$1 Million in Scientific Impact! Our Year In Review

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$1 Million in Scientific Impact!

$1 Million in Scientific Impact!

Sometimes two years can feel like a heartbeat and sometimes it can feel like a lifetime. As we mark the two-year milestone since launching InfectionControl.tips, we feel the simultaneous excitement of a new life just beginning and the reflection that comes from time, experience and lessons learned.

As of November 15, 2017, The Infection Prevention Strategy (TIPS) has contributed over $1,000,000 in scientific impact towards our goal of advancing innovation and improving patient safety. In just two short years, our team of volunteers has made a difference around the world, independently advancing new innovations, ideas, and protocols that show promise in global health.

Significant Year 2 Achievements

Our revolutionary platform provided evidence-based science for several remarkable innovations.  Our work on Rapid Temperature Screening for Workplace Health involved a real-world subject study that involved IRB/Ethics approval and engagement within multiple hospital environments. Our team developed the methods and study design, obtained IRB approval and conducted the participant screening and evaluation.  We followed up the study with a peer-reviewed publication of the findings within 3 months.  We also performed an evaluation of hand disinfection using the Semmelweis System, which was a real-world clinical study of public behaviours conducted through multiple hospital and university settings. In addition to the study design and methods, our team obtained IRB approval, conducted the study, and authored a peer-reviewed paper which was published within four months of completing the study.

Our Advisory Board

We have assembled an Advisory Board that is second to none in all facets of global health. Without fail, these individuals have come to the table when called upon for their unique perspectives and expertise; their contributions have made our science stronger and our outcomes better.

In 2017, TIPS was pleased to add the following members to our Advisory Board:

Dr. Syed Sattar, PhD, is internationally recognized as one of the leading subject matter experts in infection prevention and control, and an advisor to the U.S. Environmental Protection Agency (EPA), and the World Health Organization (WHO). He is professor emeritus of microbiology at the University of Ottawa, adjunct professor at Carleton University, and Chief Scientific Officer of Crem Co, Inc.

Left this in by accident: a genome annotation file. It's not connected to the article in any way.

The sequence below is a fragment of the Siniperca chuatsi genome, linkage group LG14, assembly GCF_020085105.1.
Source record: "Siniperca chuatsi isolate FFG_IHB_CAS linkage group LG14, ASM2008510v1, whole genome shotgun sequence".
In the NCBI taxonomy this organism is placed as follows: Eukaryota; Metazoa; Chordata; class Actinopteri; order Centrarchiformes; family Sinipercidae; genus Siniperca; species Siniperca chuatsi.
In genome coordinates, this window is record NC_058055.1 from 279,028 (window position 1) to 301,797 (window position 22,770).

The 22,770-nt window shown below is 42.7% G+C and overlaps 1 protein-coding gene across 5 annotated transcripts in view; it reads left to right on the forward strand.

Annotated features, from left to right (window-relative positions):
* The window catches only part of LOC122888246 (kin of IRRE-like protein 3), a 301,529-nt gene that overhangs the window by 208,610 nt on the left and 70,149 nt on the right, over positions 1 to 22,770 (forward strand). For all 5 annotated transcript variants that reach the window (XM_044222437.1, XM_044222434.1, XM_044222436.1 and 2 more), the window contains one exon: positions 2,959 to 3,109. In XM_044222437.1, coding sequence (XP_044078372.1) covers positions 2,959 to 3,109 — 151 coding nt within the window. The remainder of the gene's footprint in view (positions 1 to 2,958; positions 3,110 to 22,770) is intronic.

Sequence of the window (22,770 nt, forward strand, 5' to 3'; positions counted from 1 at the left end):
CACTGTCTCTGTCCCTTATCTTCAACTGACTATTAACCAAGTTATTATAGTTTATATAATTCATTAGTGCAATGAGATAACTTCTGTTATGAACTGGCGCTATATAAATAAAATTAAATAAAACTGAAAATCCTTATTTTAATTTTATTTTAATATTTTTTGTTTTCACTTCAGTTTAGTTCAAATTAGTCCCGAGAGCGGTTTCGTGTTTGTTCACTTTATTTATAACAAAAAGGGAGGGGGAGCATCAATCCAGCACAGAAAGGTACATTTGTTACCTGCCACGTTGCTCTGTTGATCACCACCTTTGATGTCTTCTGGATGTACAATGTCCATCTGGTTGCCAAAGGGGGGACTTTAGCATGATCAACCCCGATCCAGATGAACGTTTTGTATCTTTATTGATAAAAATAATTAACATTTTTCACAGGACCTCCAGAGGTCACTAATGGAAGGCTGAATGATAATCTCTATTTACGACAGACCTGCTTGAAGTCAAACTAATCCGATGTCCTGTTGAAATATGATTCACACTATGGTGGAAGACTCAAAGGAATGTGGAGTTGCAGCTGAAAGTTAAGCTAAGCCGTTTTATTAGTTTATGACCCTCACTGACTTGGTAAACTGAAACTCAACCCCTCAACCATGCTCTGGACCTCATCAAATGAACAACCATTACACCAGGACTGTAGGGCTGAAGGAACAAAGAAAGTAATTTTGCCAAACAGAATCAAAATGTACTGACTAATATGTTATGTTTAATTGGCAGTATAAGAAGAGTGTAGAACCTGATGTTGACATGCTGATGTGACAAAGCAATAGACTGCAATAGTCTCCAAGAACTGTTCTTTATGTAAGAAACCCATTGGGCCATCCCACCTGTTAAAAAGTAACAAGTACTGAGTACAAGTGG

Dr. Christine Greene, MPH, PhD, is the Principal Research Investigator for Contamination Control at NSF International. Her ground-breaking research is focused on healthcare pathogen transmission, pathogen environmental survival, disinfection, hand hygiene and biofilms.

John LaRochelle is Head of Innovation for Sodexo North America.  John has over 30 years of experience in environmental infection prevention, facilities management and safety.

Our Innovation Partners

When the goal is to get innovations vetted and available sooner, you need reliable, world-class partners that are ready and willing to help.

In our second year, we expanded our innovation partners to include NSF International, University of Arizona Environment Exposure Science & Risk Assessment Center, Crem Co Laboratories, Peggy Lillis Foundation and HITS Consortium.  Through these world class organizations, InfectionControl.tips has been able to expedite our Sudden Science program to achieve results faster than anyone else.

TIPS Outreach

TIPS is passionate and committed to changing the dynamics of innovation vetting and acceptance. We are bringing forward new ideas, innovations and methods in a fraction of the time it normally takes, which means that the life-savers and game-changers are available sooner.

One of our main methods of outreach to the innovators and adaptors is through trade shows and conferences. In 2017, we participated in twelve different showcases. We are proud of our contributions to the shows we participated in.  Whether we were tending a booth, running information sessions, providing social media marketing support, speaking, or helping in the organization of the event (and sometimes it was ‘all of the above’!) the mission of TIPS was promoted aggressively, leading to new supporters, advisors and contributors. At the HITS 2017 Conference in Ann Arbor, MI, TIPS was instrumental in marketing and promotion, bringing in a number of key industry supporters and participants.  At the CAEM 2017 conference, TIPS introduced our 2017 Top Innovations of the Year, which included new-to-market, practical and inventive innovations, mostly unseen elsewhere.

Our partners know that we have our pulse on the latest, most effective solutions, all backed by evidence-based science.  In 2018, make sure to watch for our presence at conferences.  If we are there, you can be assured that the conference will be well attended, have truly new innovations and be of real value for you to attend.

The Challenges